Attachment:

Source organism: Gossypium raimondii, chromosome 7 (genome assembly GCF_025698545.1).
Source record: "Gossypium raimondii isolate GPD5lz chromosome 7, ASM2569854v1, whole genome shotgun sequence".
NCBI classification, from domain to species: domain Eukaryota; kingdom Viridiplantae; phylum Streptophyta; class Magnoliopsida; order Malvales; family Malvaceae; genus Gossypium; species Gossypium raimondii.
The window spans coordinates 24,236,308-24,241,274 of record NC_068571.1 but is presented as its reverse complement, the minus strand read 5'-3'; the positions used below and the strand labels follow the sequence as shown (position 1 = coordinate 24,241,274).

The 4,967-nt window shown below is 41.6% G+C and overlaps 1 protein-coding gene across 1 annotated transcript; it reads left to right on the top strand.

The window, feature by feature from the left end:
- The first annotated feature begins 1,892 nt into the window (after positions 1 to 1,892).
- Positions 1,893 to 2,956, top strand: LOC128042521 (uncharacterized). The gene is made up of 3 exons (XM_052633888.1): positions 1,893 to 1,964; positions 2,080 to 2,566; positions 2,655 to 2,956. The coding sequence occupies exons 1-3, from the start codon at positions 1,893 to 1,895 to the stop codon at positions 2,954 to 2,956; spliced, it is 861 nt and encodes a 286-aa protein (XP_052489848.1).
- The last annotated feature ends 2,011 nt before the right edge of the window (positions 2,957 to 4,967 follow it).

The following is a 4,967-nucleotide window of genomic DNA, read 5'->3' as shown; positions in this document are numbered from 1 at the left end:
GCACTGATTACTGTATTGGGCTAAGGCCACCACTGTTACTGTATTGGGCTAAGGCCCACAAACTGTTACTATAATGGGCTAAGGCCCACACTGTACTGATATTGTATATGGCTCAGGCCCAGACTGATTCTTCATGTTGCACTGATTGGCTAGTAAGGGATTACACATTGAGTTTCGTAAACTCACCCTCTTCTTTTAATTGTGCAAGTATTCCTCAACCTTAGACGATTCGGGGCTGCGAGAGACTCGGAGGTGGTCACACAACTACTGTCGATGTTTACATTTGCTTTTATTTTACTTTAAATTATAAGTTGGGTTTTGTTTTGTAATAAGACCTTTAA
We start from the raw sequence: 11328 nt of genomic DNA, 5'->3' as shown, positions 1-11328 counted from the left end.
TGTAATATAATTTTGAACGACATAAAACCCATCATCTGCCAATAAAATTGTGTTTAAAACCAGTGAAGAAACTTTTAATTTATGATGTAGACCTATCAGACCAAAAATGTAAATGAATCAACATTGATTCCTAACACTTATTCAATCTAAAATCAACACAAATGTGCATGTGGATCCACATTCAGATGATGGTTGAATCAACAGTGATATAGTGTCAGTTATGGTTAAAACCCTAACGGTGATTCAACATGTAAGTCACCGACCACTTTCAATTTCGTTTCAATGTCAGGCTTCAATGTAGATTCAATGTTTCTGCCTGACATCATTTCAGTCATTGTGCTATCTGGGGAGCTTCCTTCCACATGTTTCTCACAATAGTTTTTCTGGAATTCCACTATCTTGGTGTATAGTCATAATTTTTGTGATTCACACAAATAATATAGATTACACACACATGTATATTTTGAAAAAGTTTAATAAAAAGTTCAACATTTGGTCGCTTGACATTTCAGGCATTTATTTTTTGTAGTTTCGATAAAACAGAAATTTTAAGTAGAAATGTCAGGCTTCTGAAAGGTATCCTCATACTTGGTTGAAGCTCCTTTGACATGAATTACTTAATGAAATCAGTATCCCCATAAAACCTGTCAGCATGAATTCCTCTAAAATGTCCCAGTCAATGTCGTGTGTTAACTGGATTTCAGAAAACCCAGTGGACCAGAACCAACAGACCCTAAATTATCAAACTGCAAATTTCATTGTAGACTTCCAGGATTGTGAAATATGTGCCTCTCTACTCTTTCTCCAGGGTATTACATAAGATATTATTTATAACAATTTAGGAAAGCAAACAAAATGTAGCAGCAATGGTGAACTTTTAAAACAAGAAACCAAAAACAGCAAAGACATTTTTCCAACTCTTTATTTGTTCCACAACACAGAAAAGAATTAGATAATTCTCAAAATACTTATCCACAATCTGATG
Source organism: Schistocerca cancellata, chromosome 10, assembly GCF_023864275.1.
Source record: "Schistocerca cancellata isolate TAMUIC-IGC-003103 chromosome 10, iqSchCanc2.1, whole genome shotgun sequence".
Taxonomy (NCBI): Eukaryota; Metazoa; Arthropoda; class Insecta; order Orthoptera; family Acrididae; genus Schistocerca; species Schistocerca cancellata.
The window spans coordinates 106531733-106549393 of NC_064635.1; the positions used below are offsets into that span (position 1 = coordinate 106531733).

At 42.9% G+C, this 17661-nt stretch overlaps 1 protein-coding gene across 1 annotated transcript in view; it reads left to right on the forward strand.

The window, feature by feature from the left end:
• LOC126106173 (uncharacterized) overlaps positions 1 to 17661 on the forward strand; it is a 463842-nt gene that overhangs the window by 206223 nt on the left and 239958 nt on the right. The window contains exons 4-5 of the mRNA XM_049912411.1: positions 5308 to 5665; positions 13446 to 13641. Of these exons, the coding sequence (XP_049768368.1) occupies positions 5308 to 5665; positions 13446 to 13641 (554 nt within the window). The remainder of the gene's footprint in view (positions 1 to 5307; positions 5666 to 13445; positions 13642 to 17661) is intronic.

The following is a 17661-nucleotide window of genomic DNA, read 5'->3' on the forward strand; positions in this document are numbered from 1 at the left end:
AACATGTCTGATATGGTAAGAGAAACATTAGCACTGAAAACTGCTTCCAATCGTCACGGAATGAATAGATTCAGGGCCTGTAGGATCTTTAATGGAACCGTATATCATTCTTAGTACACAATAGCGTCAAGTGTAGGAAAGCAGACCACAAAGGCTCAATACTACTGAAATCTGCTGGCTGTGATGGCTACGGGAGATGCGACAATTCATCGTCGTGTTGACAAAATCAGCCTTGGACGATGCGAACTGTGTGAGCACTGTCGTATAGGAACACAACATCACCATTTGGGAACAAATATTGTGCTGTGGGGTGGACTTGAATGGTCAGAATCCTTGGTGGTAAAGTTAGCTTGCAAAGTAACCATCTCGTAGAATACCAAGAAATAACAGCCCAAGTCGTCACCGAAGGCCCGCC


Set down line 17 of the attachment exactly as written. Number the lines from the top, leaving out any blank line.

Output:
The window spans coordinates 106531733-106549393 of NC_064635.1; the positions used below are offsets into that span (position 1 = coordinate 106531733).